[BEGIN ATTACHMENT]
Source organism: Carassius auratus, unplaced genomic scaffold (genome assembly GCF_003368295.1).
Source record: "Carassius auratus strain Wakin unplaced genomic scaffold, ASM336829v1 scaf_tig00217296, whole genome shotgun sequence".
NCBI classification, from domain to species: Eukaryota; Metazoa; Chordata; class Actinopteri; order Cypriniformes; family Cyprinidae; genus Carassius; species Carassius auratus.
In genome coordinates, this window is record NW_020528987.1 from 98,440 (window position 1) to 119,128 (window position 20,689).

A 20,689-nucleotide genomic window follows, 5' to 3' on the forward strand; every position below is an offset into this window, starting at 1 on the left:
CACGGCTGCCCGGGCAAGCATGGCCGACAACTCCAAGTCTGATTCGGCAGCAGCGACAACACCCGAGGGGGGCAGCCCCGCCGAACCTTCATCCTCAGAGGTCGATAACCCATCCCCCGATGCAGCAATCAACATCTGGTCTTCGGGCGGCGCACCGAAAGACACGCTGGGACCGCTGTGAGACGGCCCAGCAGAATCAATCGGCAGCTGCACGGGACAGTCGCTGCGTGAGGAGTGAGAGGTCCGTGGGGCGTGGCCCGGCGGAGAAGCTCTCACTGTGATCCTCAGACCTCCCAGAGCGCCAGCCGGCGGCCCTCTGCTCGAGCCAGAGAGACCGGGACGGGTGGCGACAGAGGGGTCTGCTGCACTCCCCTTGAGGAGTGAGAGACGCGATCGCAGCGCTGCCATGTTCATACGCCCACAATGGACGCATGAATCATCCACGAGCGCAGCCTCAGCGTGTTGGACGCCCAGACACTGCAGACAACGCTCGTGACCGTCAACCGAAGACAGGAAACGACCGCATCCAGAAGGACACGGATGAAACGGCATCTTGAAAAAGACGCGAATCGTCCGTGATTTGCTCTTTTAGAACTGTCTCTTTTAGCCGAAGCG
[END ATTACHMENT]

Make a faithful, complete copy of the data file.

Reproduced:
Source organism: Carassius auratus, unplaced genomic scaffold (genome assembly GCF_003368295.1).
Source record: "Carassius auratus strain Wakin unplaced genomic scaffold, ASM336829v1 scaf_tig00217296, whole genome shotgun sequence".
NCBI classification, from domain to species: Eukaryota; Metazoa; Chordata; class Actinopteri; order Cypriniformes; family Cyprinidae; genus Carassius; species Carassius auratus.
In genome coordinates, this window is record NW_020528987.1 from 98,440 (window position 1) to 119,128 (window position 20,689).

A 20,689-nucleotide genomic window follows, 5' to 3' on the forward strand; every position below is an offset into this window, starting at 1 on the left:
CACGGCTGCCCGGGCAAGCATGGCCGACAACTCCAAGTCTGATTCGGCAGCAGCGACAACACCCGAGGGGGGCAGCCCCGCCGAACCTTCATCCTCAGAGGTCGATAACCCATCCCCCGATGCAGCAATCAACATCTGGTCTTCGGGCGGCGCACCGAAAGACACGCTGGGACCGCTGTGAGACGGCCCAGCAGAATCAATCGGCAGCTGCACGGGACAGTCGCTGCGTGAGGAGTGAGAGGTCCGTGGGGCGTGGCCCGGCGGAGAAGCTCTCACTGTGATCCTCAGACCTCCCAGAGCGCCAGCCGGCGGCCCTCTGCTCGAGCCAGAGAGACCGGGACGGGTGGCGACAGAGGGGTCTGCTGCACTCCCCTTGAGGAGTGAGAGACGCGATCGCAGCGCTGCCATGTTCATACGCCCACAATGGACGCATGAATCATCCACGAGCGCAGCCTCAGCGTGTTGGACGCCCAGACACTGCAGACAACGCTCGTGACCGTCAACCGAAGACAGGAAACGACCGCATCCAGAAGGACACGGATGAAACGGCATCTTGAAAAAGACGCGAATCGTCCGTGATTTGCTCTTTTAGAACTGTCTCTTTTAGCCGAAGCG